Are Liberian girls more likely to be wives than literate by age 18?

Comments 2

Pulitzer Prize winning American journalist Tina Rosenberg has claimed that a Liberian woman is more likely to be married by 18 than to know how to read. The claim is not supported by recent data.

“This is education in Liberia,” Pulitzer Prize winning American journalist Tina Rosenberg wrote in The New York Times recently.

“A girl is more likely to be married by 18 than to know how to read.”

The claim would seem at home in Liberia. The country was consumed by a civil war between 1989 and 2003. More recently its schools were closed for six months following the outbreak of the Ebola virus in 2014.

We looked at the available data.

Recent data doesn’t support claim

Young girls and women, on the outskirts of Monrovia, Liberia, participate in classes with their children. Photo: AFP/ Glenna Gordon
Young girls and women, on the outskirts of Monrovia, Liberia, participate in classes with their children. Photo: AFP/ Glenna Gordon

Rosenberg told Africa Check that her claim was based on a Liberian database from the United Nations Children’s Emergency Fund (Unicef). It estimated child marriage by age 18 at 37.9% – fractionally higher than the female youth literacy rate of 37.2%.

The most recent study of Liberia’s literacy and child marriage rate is from the country’s 2013 Demographic and Health Survey (DHS). Yet the survey’s numbers don’t line up with those shared by Rosenberg.

“I can say firmly that Demographic and Health Survey data do not support the statement in question,” the programme’s senior advisor for communication, Erica Nybro, told Africa Check.

35.9% of women aged 20 to 24 married by 18

The survey presents data in five year increments for people aged 15 to 49. Women who are 18 fall into the youngest age group of 15 to 19. But this group can’t be used to estimate child marriage as many of the woman will be younger than 18.

Instead a United Nations Children’s Emergency Fund note on interpreting child marriage data recommends using the next age group“Looking at the group of women 20 to 24 years old is simpler and allows for the inclusion of all girls who were married or in union by age 18 within the closest time period for which complete data are available.”

According to the 2013 Demographic and Health Survey, 35.9% of Liberian women aged 20 to 24 reported being married by the time they were 18.

The 37.9% figure cited by Rosenberg appears to have been sourced from Liberia’s previous Demographic and Health Survey in 2007.

64.2% of women aged 20 to 24 are literate

Pupils attend a class in a school in Monrovia on April 15, 2016. Photo: AFP/Zoom Dosso
Pupils attend a class in a school in Monrovia on April 15, 2016. Photo: AFP/Zoom Dosso

The most recent survey reported a literacy rate of 64.2% for women between 15 and 24.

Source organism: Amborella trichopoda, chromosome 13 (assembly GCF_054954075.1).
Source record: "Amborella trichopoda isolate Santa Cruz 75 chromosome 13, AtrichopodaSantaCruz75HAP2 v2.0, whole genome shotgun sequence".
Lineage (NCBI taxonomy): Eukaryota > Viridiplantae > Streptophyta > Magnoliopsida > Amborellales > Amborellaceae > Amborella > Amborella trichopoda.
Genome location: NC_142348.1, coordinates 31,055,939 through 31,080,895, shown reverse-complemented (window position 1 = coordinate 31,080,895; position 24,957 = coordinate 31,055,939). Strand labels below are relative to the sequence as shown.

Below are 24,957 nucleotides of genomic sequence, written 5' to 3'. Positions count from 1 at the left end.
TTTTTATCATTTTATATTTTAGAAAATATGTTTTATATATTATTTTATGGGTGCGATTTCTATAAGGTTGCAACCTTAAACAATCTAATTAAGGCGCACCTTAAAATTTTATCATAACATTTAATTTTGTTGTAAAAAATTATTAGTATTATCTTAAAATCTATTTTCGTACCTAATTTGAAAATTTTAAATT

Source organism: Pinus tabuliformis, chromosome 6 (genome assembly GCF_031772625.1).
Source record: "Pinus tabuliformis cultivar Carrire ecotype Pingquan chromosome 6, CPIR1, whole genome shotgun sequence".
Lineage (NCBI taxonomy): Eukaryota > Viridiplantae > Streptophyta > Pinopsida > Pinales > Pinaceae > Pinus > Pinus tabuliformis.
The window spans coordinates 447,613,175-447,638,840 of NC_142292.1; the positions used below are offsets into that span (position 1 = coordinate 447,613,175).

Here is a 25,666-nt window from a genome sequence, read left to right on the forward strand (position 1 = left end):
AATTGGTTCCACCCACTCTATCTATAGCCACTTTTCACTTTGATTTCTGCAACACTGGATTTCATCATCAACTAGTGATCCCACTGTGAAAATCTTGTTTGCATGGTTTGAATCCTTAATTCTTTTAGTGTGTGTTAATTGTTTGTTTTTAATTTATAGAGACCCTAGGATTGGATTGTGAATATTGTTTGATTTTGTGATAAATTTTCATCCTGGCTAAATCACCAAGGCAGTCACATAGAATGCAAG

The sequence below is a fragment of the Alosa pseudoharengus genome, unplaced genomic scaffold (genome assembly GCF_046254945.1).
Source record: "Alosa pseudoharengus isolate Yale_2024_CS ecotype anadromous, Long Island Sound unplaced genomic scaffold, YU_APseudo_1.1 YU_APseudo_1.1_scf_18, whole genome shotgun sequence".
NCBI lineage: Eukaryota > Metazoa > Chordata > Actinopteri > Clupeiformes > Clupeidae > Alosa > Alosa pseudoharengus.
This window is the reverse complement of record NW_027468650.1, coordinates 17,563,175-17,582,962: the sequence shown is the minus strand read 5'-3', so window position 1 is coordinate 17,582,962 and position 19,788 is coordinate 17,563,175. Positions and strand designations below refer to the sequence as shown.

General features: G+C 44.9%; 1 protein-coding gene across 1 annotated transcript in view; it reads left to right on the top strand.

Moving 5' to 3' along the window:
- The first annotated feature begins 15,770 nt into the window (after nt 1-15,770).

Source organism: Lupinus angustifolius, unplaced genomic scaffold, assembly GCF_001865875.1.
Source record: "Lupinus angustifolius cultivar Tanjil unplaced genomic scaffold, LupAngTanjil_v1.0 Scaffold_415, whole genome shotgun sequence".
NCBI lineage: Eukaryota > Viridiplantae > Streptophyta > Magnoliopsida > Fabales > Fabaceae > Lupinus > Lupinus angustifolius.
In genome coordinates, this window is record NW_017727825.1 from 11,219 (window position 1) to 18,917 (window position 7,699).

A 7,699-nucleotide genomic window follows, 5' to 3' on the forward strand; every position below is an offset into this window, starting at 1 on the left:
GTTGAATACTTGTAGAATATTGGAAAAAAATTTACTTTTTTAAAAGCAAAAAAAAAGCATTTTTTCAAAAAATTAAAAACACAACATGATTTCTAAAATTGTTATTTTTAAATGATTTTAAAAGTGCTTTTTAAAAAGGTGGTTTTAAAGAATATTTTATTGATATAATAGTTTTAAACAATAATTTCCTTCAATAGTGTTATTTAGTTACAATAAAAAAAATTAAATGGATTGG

The 37.2% figure Rosenberg cited is a 2007 UNESCO Institute for Statistics’ estimate for the same age group.

Someone is considered literate if they went to high school or if they can read a whole sentence or part of that sentence.

When you look at the same age group used to estimate child marriage (20 to 24) the literacy rate decreases to 58.9%.

Other organisations define literacy more strictly. For example, UNESCO doesn’t include people who can only read part of a sentence in the literate population.

If we leave out these Liberian women aged aged 20 to 24, literacy drops to 51.2% – still much higher than the marriage figure of 35.9%.

Conclusion: Author relied on old data

Rosenberg’s claim that a Liberian woman is “more likely to be married by 18 than to know how to read” is incorrect. 

The 2007 data that Rosenberg based her claim on is not the most recent available.

Liberia’s 2013 Demographic and Health Survey estimated that 35.9% of Liberian women aged 20 to 24 were married by the time they were 18. In comparison, 58.9% of the same group were literate.

Edited by Anim van Wyk

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Comment on this report

Comments 2
  1. By Erica Nybro

    I’d like to clarify that while the most recent (2013) Demographic and Health Survey in Liberia points to a higher literacy rate and lower levels of early marriage than those cited in the original article, I cannot speak to the UNESCO/UNICEF data cited by Rosenberg. While it is probable that earlier DHS data were included in the Liberian database cited, The DHS Program has not reviewed those data and can only stand by our most recent survey data.

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  2. By Musa Willie

    I am finding it difficult to understand where you got your statistics from. Your statistics on early marraige are off; teenage unwanted pregnancy is alarmibg but not teen – marraige

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